GOLDMINE MAGAZINE: Imaad Wasif “So Long Mr. Fear” (Sonic Ritual)

Album Review (A-)

Cloistered inside the atmospheric So Long Mr. Fear, a quiet monastery of enthralling indie-folk intimacy, Imaad Wasif has the place to himself. Its droning corridors lined with soft reverb, maps of Wasif’s labyrinthine acoustic guitar figures on its walls, his sixth solo album is a deeply introspective and poetic study of subconscious anxiety, obsession, and dread. And yet, even in solitary confinement, Wasif never succumbs to hopeless resignation, never admits defeat.

He could be forgiven for doing so, the pandemic having left so many despondent and dispirited, but in “I Am Free,” the sun peaks out, as Wasif – a touring guitarist for the Yeah, Yeah, Yeahs and former lieutenant in Lou Barlow’s Folk Implosion side project – declares, “If the darkness sinks in, I won’t let it take hold.” A thin thread of shape-shifting electrified distortion floats over a steady gait of careful, starkly melodic plucking, as Wasif wards off black thoughts with pristine vocals. Catharsis also awaits in the title track, with its downy buoyancy and soaring chorus bringing the insular So Long Mr. Fear as close to wintry pop nirvana as possible, although the wondrously lush closer “Jealous Kind” seems to know the way.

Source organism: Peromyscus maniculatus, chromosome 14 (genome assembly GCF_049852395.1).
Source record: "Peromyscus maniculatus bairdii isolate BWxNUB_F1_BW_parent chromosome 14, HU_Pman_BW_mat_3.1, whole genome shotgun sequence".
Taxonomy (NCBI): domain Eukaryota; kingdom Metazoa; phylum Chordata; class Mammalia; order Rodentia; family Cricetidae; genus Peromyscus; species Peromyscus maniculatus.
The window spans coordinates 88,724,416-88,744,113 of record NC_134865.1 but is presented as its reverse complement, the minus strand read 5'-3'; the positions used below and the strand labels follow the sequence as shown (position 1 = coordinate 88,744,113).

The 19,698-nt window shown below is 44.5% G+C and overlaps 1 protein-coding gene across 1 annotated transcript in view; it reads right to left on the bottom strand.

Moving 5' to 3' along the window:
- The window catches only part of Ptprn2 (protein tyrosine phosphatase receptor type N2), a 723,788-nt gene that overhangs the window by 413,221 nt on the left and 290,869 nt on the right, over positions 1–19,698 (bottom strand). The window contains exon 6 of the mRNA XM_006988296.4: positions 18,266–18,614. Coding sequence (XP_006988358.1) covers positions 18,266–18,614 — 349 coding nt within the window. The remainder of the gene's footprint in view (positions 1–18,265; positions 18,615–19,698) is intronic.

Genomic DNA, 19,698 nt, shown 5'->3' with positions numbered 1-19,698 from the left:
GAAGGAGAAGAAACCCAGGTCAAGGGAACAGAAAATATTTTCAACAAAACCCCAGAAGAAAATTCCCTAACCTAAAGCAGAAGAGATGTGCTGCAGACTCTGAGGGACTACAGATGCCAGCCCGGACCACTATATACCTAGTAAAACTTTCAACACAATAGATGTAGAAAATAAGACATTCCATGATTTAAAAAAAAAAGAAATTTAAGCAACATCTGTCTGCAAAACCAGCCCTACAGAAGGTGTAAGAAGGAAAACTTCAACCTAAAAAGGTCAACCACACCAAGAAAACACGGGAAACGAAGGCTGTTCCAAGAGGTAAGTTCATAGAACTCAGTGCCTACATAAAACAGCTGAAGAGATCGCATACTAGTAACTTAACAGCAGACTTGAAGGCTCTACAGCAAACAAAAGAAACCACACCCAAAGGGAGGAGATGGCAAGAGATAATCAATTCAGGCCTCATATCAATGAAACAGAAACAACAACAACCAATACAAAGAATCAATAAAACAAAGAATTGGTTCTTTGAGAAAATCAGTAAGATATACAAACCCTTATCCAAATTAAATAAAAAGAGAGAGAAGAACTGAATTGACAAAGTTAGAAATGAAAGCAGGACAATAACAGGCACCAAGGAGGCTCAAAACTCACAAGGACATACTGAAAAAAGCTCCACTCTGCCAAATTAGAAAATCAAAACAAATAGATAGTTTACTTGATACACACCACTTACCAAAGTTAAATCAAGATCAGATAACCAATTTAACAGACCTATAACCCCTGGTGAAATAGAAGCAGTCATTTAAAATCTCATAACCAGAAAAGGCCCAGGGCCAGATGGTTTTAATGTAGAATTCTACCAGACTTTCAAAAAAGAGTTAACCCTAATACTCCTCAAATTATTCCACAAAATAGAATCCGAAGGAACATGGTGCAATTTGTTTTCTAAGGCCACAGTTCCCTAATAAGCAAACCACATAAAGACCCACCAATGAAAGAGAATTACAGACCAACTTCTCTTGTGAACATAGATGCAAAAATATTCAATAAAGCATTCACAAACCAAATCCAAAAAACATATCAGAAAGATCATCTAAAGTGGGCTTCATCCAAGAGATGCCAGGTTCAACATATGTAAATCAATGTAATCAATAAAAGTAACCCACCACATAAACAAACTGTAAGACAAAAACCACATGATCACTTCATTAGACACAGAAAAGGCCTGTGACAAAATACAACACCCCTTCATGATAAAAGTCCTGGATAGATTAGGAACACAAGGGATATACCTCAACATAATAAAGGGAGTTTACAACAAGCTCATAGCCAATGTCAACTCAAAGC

Exposed, yet unafraid, Wasif is “… waiting for the beast to transform” in the gently surging, dreamy transcendence of “Fader,” accompanied by Jen Wood’s tender cooing while clinging to life and love in a baptismal swirl of piano and keyboards. Walking hand in hand with a ghostly Karen O – reborn here as Nico apparently – as allies in the haunting, apocalyptic “Poet of the Damned,” Wasif holds the keys to the “Doomsday Machine” and assesses his own destruction, then emerges from a bunker to a new day. What the state of the world is in its aftermath is unclear.

In a sense, Wood and Karen O appear like imaginary friends, as does producer/musician Bobb Bruno – all contributing from a distance, with Best Coast’s Bruno adding bass, drums, and synthesizer. And then there’s Evan Haros and his blooms of morphing sitar copper bringing exotic mystery to “Regeneration” and “Elemental.” Maybe Wasif isn’t so alone after all.

Grade: A-